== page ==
I carry always not because I go places trouble is likely, but because trouble has a habit of not staying in its assigned zone.

  4. #64
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    Just because something was done that was patently illegal for 100 yrs in some state and finally made right isnt an excuse for the here we are 200 yrs later so things will just change according to the whim of a few whacko politicians and justices.

    Once we reach the point of " well the Constitution says what it says but its later and we are oh so much more enlightened and civil blah blah blah so lets just say what we think it should say now and make all Americans swallow it like it or not, legal or not, because we the SC and Feds know so much better what is good for everyone in the country" we might as well just put a hammer and sickle on our flag.
    There is two different discussions going on here. One that knows this can only be pushed so far before it explodes and one that seems to think once the elite say this is the way it is that everyone is going to go along with it.
    For a quick wake up there are an awful lot not going along with it now. LE States and NY.
    " It is sad governments are chief'ed by the double tongues." quote Ten Bears Movie Outlaw Josie Wales

  5. #65
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    Quote Originally Posted by Mike1956 View Post
    Fantastic first post, and welcome to the board.
    ^^^^^YEP^^^^^^^^

    Sounds like tuft really knows how to win friends and influence enemies, ehh?

    Quote Originally Posted by Ksgunner View Post
    I'm not convinced that "bear arms" means to lock them up down town some place?
    Quote Originally Posted by Gliderguy View Post
    all the other nine amendments speak to personal rights and protection FROM governmental overbearance. Do you really believe the second amendment is really about a lower level of bureaucracy? I think the whole bill of rights are all about PERSONAL freedoms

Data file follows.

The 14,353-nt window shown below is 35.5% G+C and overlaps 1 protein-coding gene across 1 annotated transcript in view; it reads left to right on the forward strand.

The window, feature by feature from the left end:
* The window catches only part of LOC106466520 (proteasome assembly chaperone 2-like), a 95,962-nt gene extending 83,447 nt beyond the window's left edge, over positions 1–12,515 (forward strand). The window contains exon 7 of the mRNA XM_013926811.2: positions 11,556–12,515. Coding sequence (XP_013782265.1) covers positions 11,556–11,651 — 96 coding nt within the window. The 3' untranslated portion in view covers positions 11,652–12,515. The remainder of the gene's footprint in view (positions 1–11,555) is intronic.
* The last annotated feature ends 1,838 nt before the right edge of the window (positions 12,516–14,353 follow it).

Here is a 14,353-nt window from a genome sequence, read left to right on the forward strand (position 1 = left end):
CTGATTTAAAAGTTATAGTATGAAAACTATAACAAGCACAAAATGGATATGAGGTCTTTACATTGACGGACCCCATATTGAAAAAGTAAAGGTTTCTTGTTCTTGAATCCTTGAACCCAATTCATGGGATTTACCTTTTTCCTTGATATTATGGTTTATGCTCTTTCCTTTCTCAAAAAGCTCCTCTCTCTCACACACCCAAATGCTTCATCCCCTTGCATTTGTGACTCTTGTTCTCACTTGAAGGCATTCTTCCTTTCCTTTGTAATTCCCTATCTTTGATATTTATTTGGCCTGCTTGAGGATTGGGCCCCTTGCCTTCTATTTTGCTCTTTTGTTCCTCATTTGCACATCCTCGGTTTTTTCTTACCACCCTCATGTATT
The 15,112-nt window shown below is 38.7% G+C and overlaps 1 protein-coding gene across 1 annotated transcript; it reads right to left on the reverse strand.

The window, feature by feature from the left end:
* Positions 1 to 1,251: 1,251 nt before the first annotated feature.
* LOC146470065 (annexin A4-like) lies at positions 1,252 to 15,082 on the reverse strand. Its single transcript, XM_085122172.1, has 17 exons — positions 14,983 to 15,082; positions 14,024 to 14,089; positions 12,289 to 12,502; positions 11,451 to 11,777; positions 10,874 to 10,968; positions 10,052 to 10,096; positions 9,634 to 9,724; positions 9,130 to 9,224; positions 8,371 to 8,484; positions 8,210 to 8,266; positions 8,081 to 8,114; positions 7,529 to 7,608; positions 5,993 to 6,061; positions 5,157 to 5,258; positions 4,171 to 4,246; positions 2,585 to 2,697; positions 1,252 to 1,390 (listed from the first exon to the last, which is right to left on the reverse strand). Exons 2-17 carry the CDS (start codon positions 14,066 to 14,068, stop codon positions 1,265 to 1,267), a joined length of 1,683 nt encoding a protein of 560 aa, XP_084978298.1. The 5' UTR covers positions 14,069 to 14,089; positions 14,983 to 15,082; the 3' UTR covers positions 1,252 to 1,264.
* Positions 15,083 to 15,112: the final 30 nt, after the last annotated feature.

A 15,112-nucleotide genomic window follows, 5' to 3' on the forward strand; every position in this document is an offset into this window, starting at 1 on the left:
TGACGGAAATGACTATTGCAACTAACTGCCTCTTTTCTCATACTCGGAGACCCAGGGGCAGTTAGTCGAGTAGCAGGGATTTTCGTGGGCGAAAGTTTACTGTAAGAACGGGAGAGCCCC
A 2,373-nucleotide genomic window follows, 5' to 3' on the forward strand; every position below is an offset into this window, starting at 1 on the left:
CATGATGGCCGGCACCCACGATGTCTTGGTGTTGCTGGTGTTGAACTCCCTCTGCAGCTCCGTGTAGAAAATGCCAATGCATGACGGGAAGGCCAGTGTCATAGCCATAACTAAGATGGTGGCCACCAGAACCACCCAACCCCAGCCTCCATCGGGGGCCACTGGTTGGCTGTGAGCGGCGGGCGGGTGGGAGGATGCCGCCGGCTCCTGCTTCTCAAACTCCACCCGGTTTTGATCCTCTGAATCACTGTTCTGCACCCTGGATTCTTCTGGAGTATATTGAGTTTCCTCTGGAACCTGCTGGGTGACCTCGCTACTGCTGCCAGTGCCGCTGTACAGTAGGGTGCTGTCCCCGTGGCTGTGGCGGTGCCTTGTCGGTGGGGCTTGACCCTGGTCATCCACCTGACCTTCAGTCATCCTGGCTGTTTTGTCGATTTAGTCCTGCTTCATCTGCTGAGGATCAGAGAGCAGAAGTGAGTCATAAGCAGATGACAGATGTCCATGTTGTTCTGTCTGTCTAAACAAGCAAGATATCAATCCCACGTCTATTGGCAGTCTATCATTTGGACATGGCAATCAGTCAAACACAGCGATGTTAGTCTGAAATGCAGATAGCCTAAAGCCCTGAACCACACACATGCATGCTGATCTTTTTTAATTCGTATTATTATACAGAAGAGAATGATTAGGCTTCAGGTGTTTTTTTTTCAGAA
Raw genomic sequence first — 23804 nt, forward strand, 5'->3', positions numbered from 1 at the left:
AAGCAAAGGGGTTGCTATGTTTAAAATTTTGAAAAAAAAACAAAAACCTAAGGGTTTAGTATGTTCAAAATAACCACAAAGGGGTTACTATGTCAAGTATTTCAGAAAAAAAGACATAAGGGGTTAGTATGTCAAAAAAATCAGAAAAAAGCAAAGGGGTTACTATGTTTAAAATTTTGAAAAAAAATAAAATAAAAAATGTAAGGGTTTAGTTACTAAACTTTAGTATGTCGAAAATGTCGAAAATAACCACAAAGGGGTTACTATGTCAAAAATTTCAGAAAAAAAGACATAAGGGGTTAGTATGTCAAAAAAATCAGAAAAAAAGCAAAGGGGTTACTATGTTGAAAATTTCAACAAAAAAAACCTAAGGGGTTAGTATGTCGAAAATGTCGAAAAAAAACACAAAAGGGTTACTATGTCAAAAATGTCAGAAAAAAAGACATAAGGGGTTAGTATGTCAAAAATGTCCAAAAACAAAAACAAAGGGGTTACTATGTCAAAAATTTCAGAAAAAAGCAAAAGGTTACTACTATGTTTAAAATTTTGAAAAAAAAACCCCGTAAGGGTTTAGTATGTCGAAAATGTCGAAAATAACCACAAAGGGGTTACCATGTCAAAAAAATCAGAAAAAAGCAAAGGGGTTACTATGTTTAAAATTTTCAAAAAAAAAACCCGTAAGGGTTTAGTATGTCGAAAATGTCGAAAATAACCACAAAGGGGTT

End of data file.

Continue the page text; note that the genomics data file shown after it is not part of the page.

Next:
Sent from my SAMSUNG-SGH-I997 using Tapatalk 2
    ^I'm in this camp here^^^^^^^


    Quote Originally Posted by Brad426 View Post
    Noun: the innermost and strongest structure or central tower of a medieval castle.

    There... cleared that up.

    ^I don't think so.^^^^^

    Here is YOUR definition of the meaning of "Keep"


    a: fortress, castle; specifically: the strongest and securest part of a medieval castle

    Here is a more likely meaning of the word, according to the Authors of the Constitution and the Declaration of Independence, seeing as we had no, Medievil Castles here in the "New World" as of yet;


    a: to retain in one's possession or power <kept the money we found>

    BOTH taken from HERE; http://www.merriam-webster.com/dictionary/keep


    Or could the OP and all who agree with him here @ DC be Trolls, jusst ready and able to throw gasoline on the fire?
    If you want to make God laugh, tell him your plans.

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  6. #66
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    The signers of the Declaration Of Independence that were from Pennsylvania were...

    George Ross
    James Wilson
    George Taylor
    James Smith
    George Clymer
    John Morton
    Benjamin Franklin
    Benjamin Rush
    Robert Morris

    ~~~~~~~~~~~~~~~~~~~~~~~~~~~~
    The signers of the U.S. Constitution from Pennsylvania were...

    Gouverneur Morris
    James Wilson
    Jared Ingersoll
    Thomas FitzSimmons
    George Clymer
    Robert Morris
    Thomas Miffin
    Benjamin Franklin

    ~~~~~~~~~~~~~~~~~~~~~~~~~~~~~~~~~~

    The Pennsylvania State Constitution predates the U.S. Constitution.
    The drafting of the PA Constitution was overseen by good old Ben Franklin.

    The PA. Constitution originally read: